The Importance of Gentleness Towards Ourselves

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The Importance of Gentleness Towards Ourselves

The Importance of Gentleness Towards Ourselves

Patience with self is every bit as important as patience with others. Self-critique, under a loving eye, is the God-given gift of our conscience, while self-criticism is a tool used against us, stirred up in the heart of the enemy, and thrown at us without respect or care. A stark criticism of self can rise from even the littlest misstep, bury us under endless accusations, and let us know why there is no way we are going to make it.

Negative self-concepts and remembering too clearly plagues even the most mentally balanced person. Why recall and mull over past mistakes? Why not, instead, ask God to transform that mistake into our own holiness and the salvation of others, as only He can do? Why not cooperate with Him to use our past mistakes for good? For when we dig into yourself only to punish, we cooperate not with the God Who loves us, but with the enemy of souls. And some of the things we have labeled mistakes, may not have been such at all, but the refining of our illiterate nature.

St. Frances de Sales speaks eloquently against the upset over one’s faults, in Chapter 9 of Introduction to the Devout Life:

“One of the first applications of gentleness is to practice it toward ourselves. We ought not to become overly disturbed with ourselves because of our imperfections. Even though it is natural for us to be displeased and confused when we commit faults, we must guard against too strong a disappointment, chagrin and anger because of them. Many are at fault in this: They become enraged at being angry, disturbed at being disturbed and vexed at being vexed!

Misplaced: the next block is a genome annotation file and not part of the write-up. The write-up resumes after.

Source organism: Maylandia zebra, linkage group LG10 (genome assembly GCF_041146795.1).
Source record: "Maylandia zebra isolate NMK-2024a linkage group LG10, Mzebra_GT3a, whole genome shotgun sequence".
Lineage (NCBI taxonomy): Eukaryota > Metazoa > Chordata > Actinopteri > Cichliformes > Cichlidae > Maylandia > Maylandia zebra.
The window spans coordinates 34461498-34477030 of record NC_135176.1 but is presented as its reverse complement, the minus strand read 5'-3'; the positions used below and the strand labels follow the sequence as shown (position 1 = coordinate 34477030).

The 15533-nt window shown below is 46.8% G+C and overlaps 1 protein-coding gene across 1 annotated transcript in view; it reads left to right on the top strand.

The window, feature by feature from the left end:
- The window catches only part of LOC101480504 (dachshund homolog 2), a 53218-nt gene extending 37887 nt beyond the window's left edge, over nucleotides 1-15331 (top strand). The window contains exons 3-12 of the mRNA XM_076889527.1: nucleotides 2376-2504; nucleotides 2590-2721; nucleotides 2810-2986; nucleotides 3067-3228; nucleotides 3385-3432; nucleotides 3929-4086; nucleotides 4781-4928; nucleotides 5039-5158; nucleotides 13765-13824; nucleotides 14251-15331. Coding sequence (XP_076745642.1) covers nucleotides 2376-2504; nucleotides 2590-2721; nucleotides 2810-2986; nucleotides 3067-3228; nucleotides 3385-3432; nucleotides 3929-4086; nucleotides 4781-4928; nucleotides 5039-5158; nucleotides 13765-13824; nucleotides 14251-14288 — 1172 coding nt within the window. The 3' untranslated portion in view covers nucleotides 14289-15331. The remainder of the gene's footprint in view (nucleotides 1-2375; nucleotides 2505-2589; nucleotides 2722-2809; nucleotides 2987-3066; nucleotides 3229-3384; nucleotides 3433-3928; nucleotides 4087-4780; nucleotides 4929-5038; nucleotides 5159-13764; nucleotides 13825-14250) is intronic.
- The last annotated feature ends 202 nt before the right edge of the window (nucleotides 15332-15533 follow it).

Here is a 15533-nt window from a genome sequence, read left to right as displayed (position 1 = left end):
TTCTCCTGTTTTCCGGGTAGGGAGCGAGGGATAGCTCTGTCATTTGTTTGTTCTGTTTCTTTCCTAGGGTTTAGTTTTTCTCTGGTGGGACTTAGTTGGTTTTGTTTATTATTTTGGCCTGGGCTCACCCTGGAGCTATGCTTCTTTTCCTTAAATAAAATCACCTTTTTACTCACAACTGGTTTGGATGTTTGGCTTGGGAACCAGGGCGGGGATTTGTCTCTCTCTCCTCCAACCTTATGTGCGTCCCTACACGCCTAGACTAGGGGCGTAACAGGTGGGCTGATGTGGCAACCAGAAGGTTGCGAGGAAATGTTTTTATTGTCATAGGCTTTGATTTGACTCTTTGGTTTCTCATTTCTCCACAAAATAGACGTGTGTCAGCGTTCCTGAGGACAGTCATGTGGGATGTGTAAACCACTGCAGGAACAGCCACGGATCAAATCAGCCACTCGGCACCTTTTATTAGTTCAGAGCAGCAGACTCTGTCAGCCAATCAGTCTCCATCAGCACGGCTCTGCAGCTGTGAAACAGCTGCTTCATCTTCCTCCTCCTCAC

In this way their heart remains steeped in and overwhelmed by anger. It may seem that the second anger destroys the first, but the contrary is the case, for it opens the door to a new anger as soon as an opportunity presents itself. These angers, spites and rancors against oneself tend to pride and have no origin other than self-love which is disturbed and troubled at seeing its own imperfection.

Our displeasure at our faults must be calm, peaceful and firm. A judge’s sentence is much more efficaciously rendered when it is delivered reasonably and peacefully. When however, he judges with impetuosity and passion, he does so less according to the actual fault committed than according to his mood. We too correct ourselves better by a calm and lasting repentance than by one that is bitter and angry, especially since such a repentance is not always proportionate to the gravity of the fault, but rather is frequently inclined in the direction of our personal preferences.

In practice, the one who esteems chastity will be tremendously upset by the least fault against this virtue, but will only laugh off a serious slander. On the other hand, the one who detests slander will reproach himself for the least word against his neighbor, but will be unconcerned about a fault against chastity. Such people form their conscience not with reason but with passion.

Believe me, Philothea, a parent’s gentle and affectionate corrections are far more persuasive than those made with anger and wrath. The same is true for our heart when it has fallen into some fault. Let us pick it up gently and tranquilly, encouraging its amendment with more compassion because of its frailty than passion directed against its fault. Repentance resulting from this approach will be far more profound than one made as a result of burning anger.”

Yes, mistakes are made, errors flash like headache-inducing strobe lights, but now it is time to stop the foolishness and learn. Beating oneself up will never perform the miracle of what true repentance and gentleness towards oneself can accomplish. It doesn’t take a genius to know that hammering repeatedly on something soft and vulnerable and full of shame will not make it stronger, but render it weak and pining for the gentleness it refuses to give itself. Try to catch yourself next time your mind condemns you, like you might catch your fingers drumming on a table, wondering why you were doing it in the first place–then draw back and walk away.

Copyright 2012 Christine Watkins

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